In celebration of Detroit-based DJ Jeff Mills aka The Wizard’s 50th birthday today, Nerdcore lovingly posted his groundbreaking DJ sets from “The Electrifying Mojo” radio show on WJLB from the mid 1980s. When it came to beat juggling and scratching, Mills was in a class by himself. He was also an early member of the “militant” Detroit techno outfit, Underground Resistance at the end of that decade.
When Mills DJs, he most often uses three turntables (or now CD players), a Roland TR-909 drum-machine and utilizes (I guess “plays” is the wrong word) up to seventy records an hour.
If this doesn’t make you wanna get up and shake yer ass, nothing will!
I just had a HOLY SHIT moment! I’ll be damned if I see a better music video than this all year. It has everything: love, loss, anger, regret, redemption, destruction. Pimples being squeezed. 30 second thrash pop. Sets to make John Waters proud.
SF heroes Hunx And His Punx, aka the gorgeous Seth Bogart and his (mostly) all girl backing group, return with a new record in July called Street Punk, and to whet our salivating appetites to the point of drowning, have dropped a new clip featuring not one, not two, but THREE tracks squeezed into one 5 minute video. So, technically, it can’t actually be called a music video, singular, which excludes it from end-of-the-year polls. That makes it even better.
But it doesn’t matter what those poll-building squares decide anyway, man, we finally have the queer-punk Star Wars. Street Punk Trilogy defines a generation; like Lord Of The RIngs before it, it manages to convey that universal mystery of the human condition, while making bold statements about life in the late-capitalist, early 21st Century.
OK, full disclosure: one of the highlights of my performing career so far has been warming up for Hunx & His Punx last year in Manchester (pics cos it happened) so of course I am biased. They are super-nice people, and, most importantly, they are brilliant. So really, it doesn’t matter what I say or how much hyperbole I lay out, this video is still ace, and I dare any of you to watch it and not lol at least once.
Help some Punx get viral people, give this a whirl:
The stupider that you act, the more the media will pay attention to you. This immutable law of media is proven daily by the likes of the Kardashian family, Snooki and… Sarah Palin. All of them are masters at appealing to idiots. Fellow idiots relate to them. Dum-Dums think they’re “cool.” They are icons of idiocy and they are handsomely remunerated for their trademarked brands of frivolity and foolishness.
Palin co-hosted Fox and Friends yesterday, and just like Miss Utah over the weekend, in her own inimitable way she managed to chip away just a lil’ teensy bit at America’s collective IQ. Even if you weren’t watching.
Last night on The Daily Show, fill-in host John Oliver suggested that we all start ignoring the snowbilly grifter and give ourselves a national “brain enema.”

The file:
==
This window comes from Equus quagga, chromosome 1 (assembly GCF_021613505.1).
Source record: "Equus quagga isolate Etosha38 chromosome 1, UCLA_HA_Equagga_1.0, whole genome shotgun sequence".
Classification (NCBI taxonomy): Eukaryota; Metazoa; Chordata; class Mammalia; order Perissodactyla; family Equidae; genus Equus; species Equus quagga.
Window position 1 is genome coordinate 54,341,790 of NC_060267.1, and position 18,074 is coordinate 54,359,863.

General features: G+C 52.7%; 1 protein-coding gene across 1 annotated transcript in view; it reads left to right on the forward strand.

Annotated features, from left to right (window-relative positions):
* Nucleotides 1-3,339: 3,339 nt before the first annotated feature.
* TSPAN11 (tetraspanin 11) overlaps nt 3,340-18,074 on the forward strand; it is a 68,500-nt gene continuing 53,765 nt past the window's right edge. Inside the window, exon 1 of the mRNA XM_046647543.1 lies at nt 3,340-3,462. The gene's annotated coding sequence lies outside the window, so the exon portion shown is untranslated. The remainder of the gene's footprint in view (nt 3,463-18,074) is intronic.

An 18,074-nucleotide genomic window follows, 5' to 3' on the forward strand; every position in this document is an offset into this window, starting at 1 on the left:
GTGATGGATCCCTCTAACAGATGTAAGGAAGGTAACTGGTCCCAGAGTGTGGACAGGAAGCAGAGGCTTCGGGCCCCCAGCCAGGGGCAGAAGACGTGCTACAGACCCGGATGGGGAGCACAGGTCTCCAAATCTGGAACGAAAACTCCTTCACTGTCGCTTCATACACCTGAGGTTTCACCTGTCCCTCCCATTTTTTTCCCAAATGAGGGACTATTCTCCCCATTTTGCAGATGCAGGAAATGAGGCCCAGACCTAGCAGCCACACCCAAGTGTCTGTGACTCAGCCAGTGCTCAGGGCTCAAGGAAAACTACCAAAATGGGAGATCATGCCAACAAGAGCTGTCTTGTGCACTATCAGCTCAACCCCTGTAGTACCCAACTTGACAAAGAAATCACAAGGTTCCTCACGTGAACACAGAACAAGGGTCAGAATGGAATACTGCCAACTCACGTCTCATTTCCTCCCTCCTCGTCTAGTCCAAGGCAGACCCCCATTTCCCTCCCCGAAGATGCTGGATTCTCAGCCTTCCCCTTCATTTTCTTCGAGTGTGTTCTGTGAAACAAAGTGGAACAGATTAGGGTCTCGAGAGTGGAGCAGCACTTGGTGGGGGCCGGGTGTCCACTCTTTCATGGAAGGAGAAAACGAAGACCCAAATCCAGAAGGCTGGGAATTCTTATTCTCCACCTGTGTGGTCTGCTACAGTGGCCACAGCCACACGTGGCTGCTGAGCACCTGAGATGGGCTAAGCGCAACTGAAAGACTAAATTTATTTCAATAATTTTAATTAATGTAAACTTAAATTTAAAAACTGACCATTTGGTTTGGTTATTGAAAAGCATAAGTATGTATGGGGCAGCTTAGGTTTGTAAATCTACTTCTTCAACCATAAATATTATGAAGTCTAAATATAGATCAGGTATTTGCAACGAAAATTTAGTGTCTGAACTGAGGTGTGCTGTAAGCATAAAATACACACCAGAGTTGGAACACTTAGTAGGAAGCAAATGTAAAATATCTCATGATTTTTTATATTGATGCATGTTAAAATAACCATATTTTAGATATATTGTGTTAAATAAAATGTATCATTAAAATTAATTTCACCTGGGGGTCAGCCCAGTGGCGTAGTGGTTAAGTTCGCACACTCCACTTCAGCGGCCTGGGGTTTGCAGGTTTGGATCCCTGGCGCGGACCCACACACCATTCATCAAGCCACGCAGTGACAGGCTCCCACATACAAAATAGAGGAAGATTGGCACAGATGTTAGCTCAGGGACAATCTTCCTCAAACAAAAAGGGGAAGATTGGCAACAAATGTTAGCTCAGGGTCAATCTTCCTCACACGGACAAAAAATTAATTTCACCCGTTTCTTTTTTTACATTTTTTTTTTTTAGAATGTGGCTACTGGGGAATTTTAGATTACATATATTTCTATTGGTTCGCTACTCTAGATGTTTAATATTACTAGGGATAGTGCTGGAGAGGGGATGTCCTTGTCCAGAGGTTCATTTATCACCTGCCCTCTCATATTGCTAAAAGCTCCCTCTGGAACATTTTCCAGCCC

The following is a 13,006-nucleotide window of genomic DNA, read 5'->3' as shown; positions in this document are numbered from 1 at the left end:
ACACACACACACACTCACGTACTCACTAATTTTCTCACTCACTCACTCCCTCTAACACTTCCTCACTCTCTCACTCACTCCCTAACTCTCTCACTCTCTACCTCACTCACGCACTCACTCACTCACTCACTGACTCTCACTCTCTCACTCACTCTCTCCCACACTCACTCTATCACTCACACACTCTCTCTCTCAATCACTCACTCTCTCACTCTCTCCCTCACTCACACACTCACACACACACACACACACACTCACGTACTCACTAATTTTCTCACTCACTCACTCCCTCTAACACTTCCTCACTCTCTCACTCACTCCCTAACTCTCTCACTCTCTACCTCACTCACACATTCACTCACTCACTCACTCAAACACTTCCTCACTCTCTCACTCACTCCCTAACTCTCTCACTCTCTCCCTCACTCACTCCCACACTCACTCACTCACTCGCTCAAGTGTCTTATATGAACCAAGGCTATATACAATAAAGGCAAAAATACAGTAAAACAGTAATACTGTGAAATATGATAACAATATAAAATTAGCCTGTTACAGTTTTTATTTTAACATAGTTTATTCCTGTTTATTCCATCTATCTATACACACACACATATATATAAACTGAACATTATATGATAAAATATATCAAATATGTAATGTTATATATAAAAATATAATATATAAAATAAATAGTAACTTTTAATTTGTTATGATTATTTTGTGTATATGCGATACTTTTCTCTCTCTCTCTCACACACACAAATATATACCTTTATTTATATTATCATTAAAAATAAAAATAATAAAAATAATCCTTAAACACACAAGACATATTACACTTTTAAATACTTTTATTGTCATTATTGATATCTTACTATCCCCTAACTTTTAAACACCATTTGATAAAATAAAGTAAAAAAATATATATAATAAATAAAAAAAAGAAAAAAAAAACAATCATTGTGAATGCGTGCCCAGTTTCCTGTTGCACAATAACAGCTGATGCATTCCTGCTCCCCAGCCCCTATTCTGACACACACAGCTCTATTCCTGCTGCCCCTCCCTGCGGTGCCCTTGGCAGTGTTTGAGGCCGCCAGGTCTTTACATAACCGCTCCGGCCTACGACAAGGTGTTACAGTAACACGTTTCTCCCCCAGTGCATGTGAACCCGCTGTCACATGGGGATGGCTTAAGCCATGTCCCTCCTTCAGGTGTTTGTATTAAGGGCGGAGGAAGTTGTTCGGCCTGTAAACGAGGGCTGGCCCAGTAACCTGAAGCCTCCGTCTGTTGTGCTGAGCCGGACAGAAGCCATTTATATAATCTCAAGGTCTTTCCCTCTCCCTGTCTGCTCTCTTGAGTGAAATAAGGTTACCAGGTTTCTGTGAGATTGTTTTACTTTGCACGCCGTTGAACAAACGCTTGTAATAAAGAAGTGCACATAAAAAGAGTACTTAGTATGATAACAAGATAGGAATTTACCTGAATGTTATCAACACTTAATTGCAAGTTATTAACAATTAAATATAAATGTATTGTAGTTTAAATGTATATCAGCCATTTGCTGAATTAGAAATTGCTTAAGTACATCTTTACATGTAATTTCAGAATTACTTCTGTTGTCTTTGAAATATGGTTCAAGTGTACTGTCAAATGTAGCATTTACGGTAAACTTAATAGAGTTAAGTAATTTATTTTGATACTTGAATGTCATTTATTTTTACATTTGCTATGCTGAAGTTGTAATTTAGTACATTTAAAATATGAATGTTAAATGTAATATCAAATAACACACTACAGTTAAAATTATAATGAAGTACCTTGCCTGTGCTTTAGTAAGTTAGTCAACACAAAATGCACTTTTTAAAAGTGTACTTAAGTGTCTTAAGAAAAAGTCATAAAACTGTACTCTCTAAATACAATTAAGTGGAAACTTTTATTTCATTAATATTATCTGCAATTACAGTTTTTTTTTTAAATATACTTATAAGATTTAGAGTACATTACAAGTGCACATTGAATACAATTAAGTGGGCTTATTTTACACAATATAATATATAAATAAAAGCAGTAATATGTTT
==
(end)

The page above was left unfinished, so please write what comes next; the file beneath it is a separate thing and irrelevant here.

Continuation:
If you would, then you may be interested in this site Penis Pans, or (apparently) One Woman’s Struggle to Use Her Penis Pan.
The site is c(h)ockful with penis-shaped recipes (“Wizard Cake,” “Palm Tree Cake,” and “Elephant Cake”), and the opportunity to purchase a fine array of penis pans. It’s all in a bid to sell goods (of course) for “Bachelorette” parties and (no doubt) to get people to put dicks in their mouth.
If that’s your thing (so, to speak) then check it all out here.
Another big thank you to Laughton Sebastian Melmoth!
As an introduction to Martin Witz’s outstanding documentary on Albert Hoffman, The Substance, I thought I’d share my experience of ingesting 20,000 mics or so of White Lightening acid when I was 16 years old—my first religious experience and one that reverberates through my being still to this day.
It was a typically hot and humid Washington D.C. afternoon in 1967 and John and I were packing what was reputed to be Owsley’s latest batch of White Lightening acid into gelatin caps. The source was close to Owsley and the quality was certainly of Owsley’s caliber. We had no reason to believe it was anything less. John was my high school English teacher and he had good connections in San Francisco. He’d fly there regularly to purchase the latest batch of acid from Owsley’s people: Licorice-flavored Batman acid, purple tabs, orange tabs, white tabs, window pane, blotter, white powder… Was it all certified Owsley. We liked to think so.
Filling double 0 caps with fine LSD-laced powder was tricky business. We wore surgical gloves and masks so the acid wouldn’t get into our mouths or the pores of our skin. White Lightening was extremely pure and powerful LSD and the pile we were working with contained several thousand doses (at approx. 500 mics per dose). It wasn’t a precise system but we were careful. Packing the caps just so, not too tight, not too loose.